- Rick Waugh
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- 05 Sep 2013 The Future Of Financial Services: Finding The Right Balance For Stability And Economic Growth
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- September 2013
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September 5, 2013
The Future Of Financial Services: Finding The Right Balance For Stability And Economic Growth
Chairman: Noble Chummar President, The Empire Club of Canada
Head Table Guests
Andrea Wood, Vice-President, Legal Service, Telus;
Christyn Tozzi, Student, Ryerson University;
M.J. Perry, Vice-President and Owner, Mr. Discount Ltd., and Director, The Empire Club of Canada;
Shah Shafi, Financial Advisor, Scotiabank;
Terry Campbell, President, Canadian Bankers Association;
John W. Torrey, Partner, Fasken Martineau Dumoulin LLP;
Steve McDonald, Co-CEO, Global Banking and Markets, Scotiabank;
Malliha Wilson, Assistant Deputy Attorney General, Ministry of the Attorney General of the Province of Ontario;
John Doig, Chief Marketing Officer, Scotiabank; and
Dr. Gordon McIvor, Executive Director, National Executive Forum on Public Property, and Director, The Empire Club of Canada.
Introduction by Noble Chummar
As of yesterday, for the sixth year in a row, the World Economic Forum recognized Canada’s banking system as the most efficient and most sound banking system in the world. In the aftermath of the global financial crisis, this news is both reassuring and encouraging to the Canadian public.
Under the leadership of CEOs of Canadian banks including our guest speaker, Canada was able to mitigate the drastic effects of the subprime mortgage crisis in the United States that eventually led to a global recession.
While Canadian banks provide security within the shorelines of this nation, their reach extends much further. Modern-day Canadian banks are better titled as financial institution powerhouses, with operations touching every corner of the globe.
Scotiabank, for example, is Canada’s most global bank, with operations in more than 50 countries. Since 2007, the bank has made more than 20 international acquisitions in Latin America and Asia, worth about $6 billion.
Scotiabank’s 2012 annual report disclosed that 31 per cent of its net income came from Canadian banking. The other 69 per cent came from a combination of international banking, global wealth management, and global markets.
The Empire Club is very grateful to have Rick Waugh here to discuss the financial services industry, its response to the repercussions of the global financial crisis, and its implications on both the Canadian and world economy.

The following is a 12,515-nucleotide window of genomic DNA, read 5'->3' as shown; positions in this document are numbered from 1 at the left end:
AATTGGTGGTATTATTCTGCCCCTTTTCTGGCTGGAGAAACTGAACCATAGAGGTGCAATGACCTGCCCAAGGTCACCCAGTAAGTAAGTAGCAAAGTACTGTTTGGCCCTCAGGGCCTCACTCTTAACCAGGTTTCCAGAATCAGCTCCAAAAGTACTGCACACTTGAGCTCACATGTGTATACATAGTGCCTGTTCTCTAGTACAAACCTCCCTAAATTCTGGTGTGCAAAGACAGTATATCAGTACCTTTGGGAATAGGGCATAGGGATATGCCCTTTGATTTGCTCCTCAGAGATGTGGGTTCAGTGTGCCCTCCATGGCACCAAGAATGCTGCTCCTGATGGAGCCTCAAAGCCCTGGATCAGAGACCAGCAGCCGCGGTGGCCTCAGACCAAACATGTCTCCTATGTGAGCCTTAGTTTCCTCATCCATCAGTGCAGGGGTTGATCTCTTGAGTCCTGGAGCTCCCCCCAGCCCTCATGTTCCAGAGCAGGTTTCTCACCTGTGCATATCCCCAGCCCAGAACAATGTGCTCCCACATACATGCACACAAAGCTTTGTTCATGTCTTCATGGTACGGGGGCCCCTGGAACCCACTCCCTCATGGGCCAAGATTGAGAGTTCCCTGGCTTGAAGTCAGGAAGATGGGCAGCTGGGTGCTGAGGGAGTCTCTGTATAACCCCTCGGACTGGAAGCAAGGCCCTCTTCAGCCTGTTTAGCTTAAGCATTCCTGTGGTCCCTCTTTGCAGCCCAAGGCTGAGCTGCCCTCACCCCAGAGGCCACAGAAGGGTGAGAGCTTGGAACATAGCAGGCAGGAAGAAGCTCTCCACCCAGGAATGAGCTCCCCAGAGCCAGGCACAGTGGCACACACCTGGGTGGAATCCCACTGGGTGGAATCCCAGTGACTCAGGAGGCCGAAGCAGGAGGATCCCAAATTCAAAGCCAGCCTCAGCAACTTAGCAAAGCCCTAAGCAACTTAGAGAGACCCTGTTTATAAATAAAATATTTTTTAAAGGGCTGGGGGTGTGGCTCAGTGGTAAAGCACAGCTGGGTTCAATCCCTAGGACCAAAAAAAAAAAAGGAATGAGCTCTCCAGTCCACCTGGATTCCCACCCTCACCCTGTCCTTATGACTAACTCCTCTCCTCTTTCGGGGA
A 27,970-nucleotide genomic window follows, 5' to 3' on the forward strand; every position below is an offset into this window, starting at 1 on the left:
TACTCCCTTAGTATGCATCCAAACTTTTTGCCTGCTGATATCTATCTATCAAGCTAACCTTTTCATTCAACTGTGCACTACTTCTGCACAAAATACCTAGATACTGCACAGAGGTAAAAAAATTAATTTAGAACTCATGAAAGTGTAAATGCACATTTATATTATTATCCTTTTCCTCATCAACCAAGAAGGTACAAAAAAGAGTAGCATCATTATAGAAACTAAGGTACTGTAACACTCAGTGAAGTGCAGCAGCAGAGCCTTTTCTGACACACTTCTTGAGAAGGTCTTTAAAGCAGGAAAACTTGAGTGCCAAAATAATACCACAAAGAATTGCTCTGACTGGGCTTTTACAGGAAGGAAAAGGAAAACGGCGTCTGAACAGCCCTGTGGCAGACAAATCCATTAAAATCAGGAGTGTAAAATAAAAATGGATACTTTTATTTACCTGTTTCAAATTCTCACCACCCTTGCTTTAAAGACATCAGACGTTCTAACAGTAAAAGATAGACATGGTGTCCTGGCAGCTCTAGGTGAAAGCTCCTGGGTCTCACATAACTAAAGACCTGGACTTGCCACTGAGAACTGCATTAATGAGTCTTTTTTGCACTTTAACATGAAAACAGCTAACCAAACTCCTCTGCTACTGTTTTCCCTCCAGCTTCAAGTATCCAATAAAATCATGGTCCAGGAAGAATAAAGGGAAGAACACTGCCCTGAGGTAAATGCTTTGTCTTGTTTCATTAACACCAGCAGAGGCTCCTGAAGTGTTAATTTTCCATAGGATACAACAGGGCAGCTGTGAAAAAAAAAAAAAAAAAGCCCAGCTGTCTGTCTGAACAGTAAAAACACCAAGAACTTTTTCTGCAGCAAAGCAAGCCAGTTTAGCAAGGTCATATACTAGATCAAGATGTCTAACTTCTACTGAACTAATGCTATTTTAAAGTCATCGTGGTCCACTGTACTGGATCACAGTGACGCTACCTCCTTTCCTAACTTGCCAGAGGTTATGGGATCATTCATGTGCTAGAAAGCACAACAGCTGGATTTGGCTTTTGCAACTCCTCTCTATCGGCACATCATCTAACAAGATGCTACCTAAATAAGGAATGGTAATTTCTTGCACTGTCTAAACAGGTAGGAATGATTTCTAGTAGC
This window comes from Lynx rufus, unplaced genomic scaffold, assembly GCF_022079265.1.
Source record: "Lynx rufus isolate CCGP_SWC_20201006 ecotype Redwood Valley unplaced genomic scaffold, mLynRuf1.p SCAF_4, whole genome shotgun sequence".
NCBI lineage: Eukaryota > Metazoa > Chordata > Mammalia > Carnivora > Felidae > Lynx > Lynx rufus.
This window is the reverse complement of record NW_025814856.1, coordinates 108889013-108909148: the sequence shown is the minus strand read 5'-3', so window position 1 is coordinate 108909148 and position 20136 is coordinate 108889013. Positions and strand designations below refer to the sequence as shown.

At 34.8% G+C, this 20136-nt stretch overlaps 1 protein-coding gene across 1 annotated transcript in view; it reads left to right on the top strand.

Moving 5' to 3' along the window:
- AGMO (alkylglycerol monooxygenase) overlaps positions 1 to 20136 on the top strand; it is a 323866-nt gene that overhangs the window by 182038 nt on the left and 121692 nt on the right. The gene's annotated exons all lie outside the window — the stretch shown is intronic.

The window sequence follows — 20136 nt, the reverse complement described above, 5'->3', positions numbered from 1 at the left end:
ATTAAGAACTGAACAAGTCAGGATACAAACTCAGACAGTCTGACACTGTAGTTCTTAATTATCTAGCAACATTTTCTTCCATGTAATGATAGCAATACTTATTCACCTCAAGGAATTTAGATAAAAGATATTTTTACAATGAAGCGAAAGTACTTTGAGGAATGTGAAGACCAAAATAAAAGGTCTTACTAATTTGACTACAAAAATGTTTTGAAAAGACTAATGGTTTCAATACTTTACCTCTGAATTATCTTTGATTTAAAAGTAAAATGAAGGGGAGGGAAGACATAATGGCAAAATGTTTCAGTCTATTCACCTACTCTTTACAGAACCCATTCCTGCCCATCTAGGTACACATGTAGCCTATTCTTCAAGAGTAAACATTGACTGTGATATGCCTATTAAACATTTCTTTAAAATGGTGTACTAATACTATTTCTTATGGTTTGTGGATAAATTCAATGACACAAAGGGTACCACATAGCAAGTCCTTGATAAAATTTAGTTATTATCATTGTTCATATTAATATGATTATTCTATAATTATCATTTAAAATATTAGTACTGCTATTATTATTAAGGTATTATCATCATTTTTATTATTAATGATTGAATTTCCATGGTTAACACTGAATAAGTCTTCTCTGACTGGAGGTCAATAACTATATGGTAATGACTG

Mr. Waugh began his career with the Bank of Nova Scotia in Winnipeg in 1970 as a branch employee and, over the years, has served in the bank’s treasury, corporate, international and retail banking areas. In 1985, he moved to New York as the most senior executive in the United States.
Mr. Waugh returned to Toronto in 1993 and was appointed Vice- Chairman of Corporate Banking in 1995, and then Vice-Chairman of International Banking and Wealth Management in 1998. In 2003, Mr. Waugh became President and CEO.
Last year, Mr. Waugh was named an Officer of the Order of Canada for his role in strengthening the financial services industry in both Canada and abroad. Every world-class leader knows when it’s time to pass on the reins. Mr. Waugh has announced his retirement so someone else can continue his legacy and also have a chance of being richer than they think.
Past Presidents, members, ladies and gentlemen, please join me in welcoming Mr. Rick Waugh to the Empire Club of Canada.
When I was asked to speak here today, it was suggested that I discuss my career and my time as CEO. It has lasted 43 years, through the good and the bad and multiple crises in Canada and around the world. We could all be in this room for a long time if I did that and most of you will be asleep—or wish you were! So in the interest of brevity—and your well-being—I will stick to a significant topic that I feel very strongly about.
We are about to mark the sixth anniversary of the beginning of the financial crisis—and it’s been about five years since the failure of Lehman Brothers, AIG, Bear Stearns and others.
For those of us in banking, the failure of Lehman is one of those things that you remember where you were when you first heard it. I was travelling in Asia and I immediately got on a plane home. Since the Bear Stearns problems, we had been worried about Lehman—despite its single “A” rating—and we had significantly brought down our exposure and held zero credit risk. Despite this, like many financial institutions, we took a direct loss on Lehman. However, it wasn’t material and we earned a profit for the year of more than $3 billion with a return on equity of over 16 per cent. But while Lehman deserved to fail, what made things much worse was that no one really knew how to resolve a complex bank failure.